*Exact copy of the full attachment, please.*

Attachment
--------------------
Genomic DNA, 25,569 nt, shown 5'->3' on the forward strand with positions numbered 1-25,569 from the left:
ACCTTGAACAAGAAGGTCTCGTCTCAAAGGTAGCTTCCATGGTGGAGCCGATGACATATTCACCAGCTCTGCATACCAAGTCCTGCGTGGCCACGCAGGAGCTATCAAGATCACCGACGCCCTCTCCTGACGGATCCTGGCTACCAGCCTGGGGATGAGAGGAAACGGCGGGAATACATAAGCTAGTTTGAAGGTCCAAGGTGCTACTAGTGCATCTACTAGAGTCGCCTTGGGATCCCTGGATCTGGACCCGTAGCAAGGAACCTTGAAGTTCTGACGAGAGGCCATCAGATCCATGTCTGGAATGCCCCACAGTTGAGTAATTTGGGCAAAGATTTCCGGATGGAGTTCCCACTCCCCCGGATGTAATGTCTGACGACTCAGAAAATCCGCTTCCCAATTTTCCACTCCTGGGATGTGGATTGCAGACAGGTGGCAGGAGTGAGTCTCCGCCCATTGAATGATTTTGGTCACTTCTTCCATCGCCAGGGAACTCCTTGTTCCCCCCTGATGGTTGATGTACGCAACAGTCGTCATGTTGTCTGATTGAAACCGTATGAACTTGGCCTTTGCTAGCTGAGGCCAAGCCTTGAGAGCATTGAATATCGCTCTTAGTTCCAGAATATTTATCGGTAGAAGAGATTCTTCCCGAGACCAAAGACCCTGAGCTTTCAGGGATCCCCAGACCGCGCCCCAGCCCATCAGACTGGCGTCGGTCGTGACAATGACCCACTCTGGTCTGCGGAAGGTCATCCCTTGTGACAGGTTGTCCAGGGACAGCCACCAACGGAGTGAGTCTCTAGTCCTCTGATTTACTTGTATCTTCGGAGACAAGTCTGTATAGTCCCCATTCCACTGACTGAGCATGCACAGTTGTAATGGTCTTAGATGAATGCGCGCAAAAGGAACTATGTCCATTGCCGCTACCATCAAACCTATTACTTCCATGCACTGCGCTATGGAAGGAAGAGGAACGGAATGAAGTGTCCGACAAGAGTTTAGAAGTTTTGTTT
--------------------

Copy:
Genomic DNA, 25,569 nt, shown 5'->3' on the forward strand with positions numbered 1-25,569 from the left:
ACCTTGAACAAGAAGGTCTCGTCTCAAAGGTAGCTTCCATGGTGGAGCCGATGACATATTCACCAGCTCTGCATACCAAGTCCTGCGTGGCCACGCAGGAGCTATCAAGATCACCGACGCCCTCTCCTGACGGATCCTGGCTACCAGCCTGGGGATGAGAGGAAACGGCGGGAATACATAAGCTAGTTTGAAGGTCCAAGGTGCTACTAGTGCATCTACTAGAGTCGCCTTGGGATCCCTGGATCTGGACCCGTAGCAAGGAACCTTGAAGTTCTGACGAGAGGCCATCAGATCCATGTCTGGAATGCCCCACAGTTGAGTAATTTGGGCAAAGATTTCCGGATGGAGTTCCCACTCCCCCGGATGTAATGTCTGACGACTCAGAAAATCCGCTTCCCAATTTTCCACTCCTGGGATGTGGATTGCAGACAGGTGGCAGGAGTGAGTCTCCGCCCATTGAATGATTTTGGTCACTTCTTCCATCGCCAGGGAACTCCTTGTTCCCCCCTGATGGTTGATGTACGCAACAGTCGTCATGTTGTCTGATTGAAACCGTATGAACTTGGCCTTTGCTAGCTGAGGCCAAGCCTTGAGAGCATTGAATATCGCTCTTAGTTCCAGAATATTTATCGGTAGAAGAGATTCTTCCCGAGACCAAAGACCCTGAGCTTTCAGGGATCCCCAGACCGCGCCCCAGCCCATCAGACTGGCGTCGGTCGTGACAATGACCCACTCTGGTCTGCGGAAGGTCATCCCTTGTGACAGGTTGTCCAGGGACAGCCACCAACGGAGTGAGTCTCTAGTCCTCTGATTTACTTGTATCTTCGGAGACAAGTCTGTATAGTCCCCATTCCACTGACTGAGCATGCACAGTTGTAATGGTCTTAGATGAATGCGCGCAAAAGGAACTATGTCCATTGCCGCTACCATCAAACCTATTACTTCCATGCACTGCGCTATGGAAGGAAGAGGAACGGAATGAAGTGTCCGACAAGAGTTTAGAAGTTTTGTTT